Sweatpants are all the rage these days. Brands like Aeropostale have seen a 23% uptick in women's sweatpants while Russell Athletic has reported a double-digit surge in sweatpant style searches. We know that the coronavirus started this trend. Could it continue even after the crisis? We're not sure we are ready for that.
Even before COVID-19 began upending people's lives and forcing companies around the world to put business continuity plans into action and widespread work-from-home policies, working remotely was a trend that was gaining speed. While it is not easy to shift many employees to remote access, there are definitely ways to smooth the disruptions. So today, we provide you with some tips as you expand your remote work practices.
Ensure you have a robust telecommuting policy. Ideally, this policy should be reviewed with employees before they start working remotely. However, if that is not possible, at least ensure that they review it and sign off on the conditions ASAP. Elements that should be covered include: the appropriate IT procedures (VPN etc.), approved equipment usage, current contacts for trouble-shooting issues, among others.
Provide the necessary tools. It is likely that your employees have the essentials already, such as internet and phone access. But, adding something like videoconferencing could assist with collaboration and make remote teamwork fairly easy. You will also want to make sure that your offsite employees have approved hardware and software so that there are no security issues.
Increase the frequency of interactions. Since you are not able to see your employees, it is important to check in often. You don't want deadlines to get pushed or even missed due to the lack of physical presence. Online software programs could help with this too, so you may want to check some of those out.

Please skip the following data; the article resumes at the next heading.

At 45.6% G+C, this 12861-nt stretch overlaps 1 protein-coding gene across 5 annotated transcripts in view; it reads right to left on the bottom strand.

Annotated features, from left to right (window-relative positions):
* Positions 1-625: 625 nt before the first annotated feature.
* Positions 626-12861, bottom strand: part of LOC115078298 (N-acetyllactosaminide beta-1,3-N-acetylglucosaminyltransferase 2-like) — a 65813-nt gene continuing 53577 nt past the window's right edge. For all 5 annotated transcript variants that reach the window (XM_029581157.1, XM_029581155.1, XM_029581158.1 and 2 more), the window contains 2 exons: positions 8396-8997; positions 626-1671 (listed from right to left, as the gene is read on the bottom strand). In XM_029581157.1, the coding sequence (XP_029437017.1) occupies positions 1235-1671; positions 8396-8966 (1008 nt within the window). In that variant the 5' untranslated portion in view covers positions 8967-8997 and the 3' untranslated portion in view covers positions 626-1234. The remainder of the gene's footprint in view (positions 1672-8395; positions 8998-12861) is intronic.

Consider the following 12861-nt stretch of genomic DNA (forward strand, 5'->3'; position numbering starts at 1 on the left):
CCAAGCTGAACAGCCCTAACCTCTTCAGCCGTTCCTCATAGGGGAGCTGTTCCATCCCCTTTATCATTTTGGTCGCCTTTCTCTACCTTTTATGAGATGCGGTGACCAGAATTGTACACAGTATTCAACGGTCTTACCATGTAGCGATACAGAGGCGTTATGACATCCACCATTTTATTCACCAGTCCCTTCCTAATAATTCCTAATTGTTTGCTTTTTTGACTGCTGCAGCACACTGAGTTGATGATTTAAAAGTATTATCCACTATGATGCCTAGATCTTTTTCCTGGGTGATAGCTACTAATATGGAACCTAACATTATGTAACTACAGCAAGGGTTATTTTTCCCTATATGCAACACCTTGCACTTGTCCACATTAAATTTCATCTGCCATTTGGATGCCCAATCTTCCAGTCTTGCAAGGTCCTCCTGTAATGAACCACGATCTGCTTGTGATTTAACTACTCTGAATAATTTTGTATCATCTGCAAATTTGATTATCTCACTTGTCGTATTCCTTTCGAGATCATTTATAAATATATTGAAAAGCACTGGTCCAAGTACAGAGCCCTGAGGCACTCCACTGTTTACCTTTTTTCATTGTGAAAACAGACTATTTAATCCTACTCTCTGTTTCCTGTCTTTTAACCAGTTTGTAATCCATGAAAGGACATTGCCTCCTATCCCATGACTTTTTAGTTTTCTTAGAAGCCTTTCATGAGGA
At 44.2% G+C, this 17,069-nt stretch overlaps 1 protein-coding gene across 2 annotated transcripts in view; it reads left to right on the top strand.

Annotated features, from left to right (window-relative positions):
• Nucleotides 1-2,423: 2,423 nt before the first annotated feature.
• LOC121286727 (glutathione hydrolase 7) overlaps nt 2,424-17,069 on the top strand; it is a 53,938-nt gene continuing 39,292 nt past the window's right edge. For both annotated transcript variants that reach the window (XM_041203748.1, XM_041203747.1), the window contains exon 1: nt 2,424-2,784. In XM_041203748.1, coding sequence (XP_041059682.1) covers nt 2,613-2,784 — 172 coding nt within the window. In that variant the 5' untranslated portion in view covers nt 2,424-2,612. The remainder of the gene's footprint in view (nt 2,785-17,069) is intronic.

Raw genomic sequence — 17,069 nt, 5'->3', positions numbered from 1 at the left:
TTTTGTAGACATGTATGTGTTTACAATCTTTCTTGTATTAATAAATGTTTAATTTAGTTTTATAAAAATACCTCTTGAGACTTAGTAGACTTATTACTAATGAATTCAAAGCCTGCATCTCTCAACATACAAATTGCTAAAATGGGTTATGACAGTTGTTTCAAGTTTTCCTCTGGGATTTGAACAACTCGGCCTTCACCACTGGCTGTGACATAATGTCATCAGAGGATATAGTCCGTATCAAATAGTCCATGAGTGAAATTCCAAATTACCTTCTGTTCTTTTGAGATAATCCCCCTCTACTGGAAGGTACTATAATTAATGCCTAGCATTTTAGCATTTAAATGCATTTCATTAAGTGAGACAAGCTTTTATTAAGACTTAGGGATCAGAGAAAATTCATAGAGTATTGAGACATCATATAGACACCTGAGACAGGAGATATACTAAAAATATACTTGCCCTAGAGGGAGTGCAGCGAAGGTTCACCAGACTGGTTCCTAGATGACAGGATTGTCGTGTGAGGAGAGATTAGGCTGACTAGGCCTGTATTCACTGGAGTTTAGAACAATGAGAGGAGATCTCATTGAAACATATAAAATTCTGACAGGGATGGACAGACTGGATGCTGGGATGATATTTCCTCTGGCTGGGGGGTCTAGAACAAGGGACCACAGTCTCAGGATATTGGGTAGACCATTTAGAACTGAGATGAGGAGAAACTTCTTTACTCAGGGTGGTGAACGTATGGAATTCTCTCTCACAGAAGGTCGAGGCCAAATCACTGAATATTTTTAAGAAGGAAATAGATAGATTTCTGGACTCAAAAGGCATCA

Schedule conference calls to minimize distractions. If possible, schedule important calls over?? coffee but before the rest of the family is up or at other off-peak times. As families are adjusting to shelter-in-place or other stay-at-home measures, this could help to minimize distractions and allow people to focus.
Keep communication open. Ask how your employees are doing, and if they need any additional support so that they know they can rely on you for any extra assistance. You will also want to do a check on how they are feeling, both physically and emotionally, to make sure they aren't feeling overwhelmed or stressed, which can lead to illness.
Try virtual get-togethers. In the absence of opportunities for colleagues to interact socially the way they would at the office, video conferencing can be used to make up for those lost social interactions, such as virtual happy hours or coffee breaks. Your staff will likely appreciate being connected in that way again.
Since we don't know when this crisis will end, we hope that these tips help ease some of the difficulties in having a greater number of employees work remotely. Stay safe and stay connected!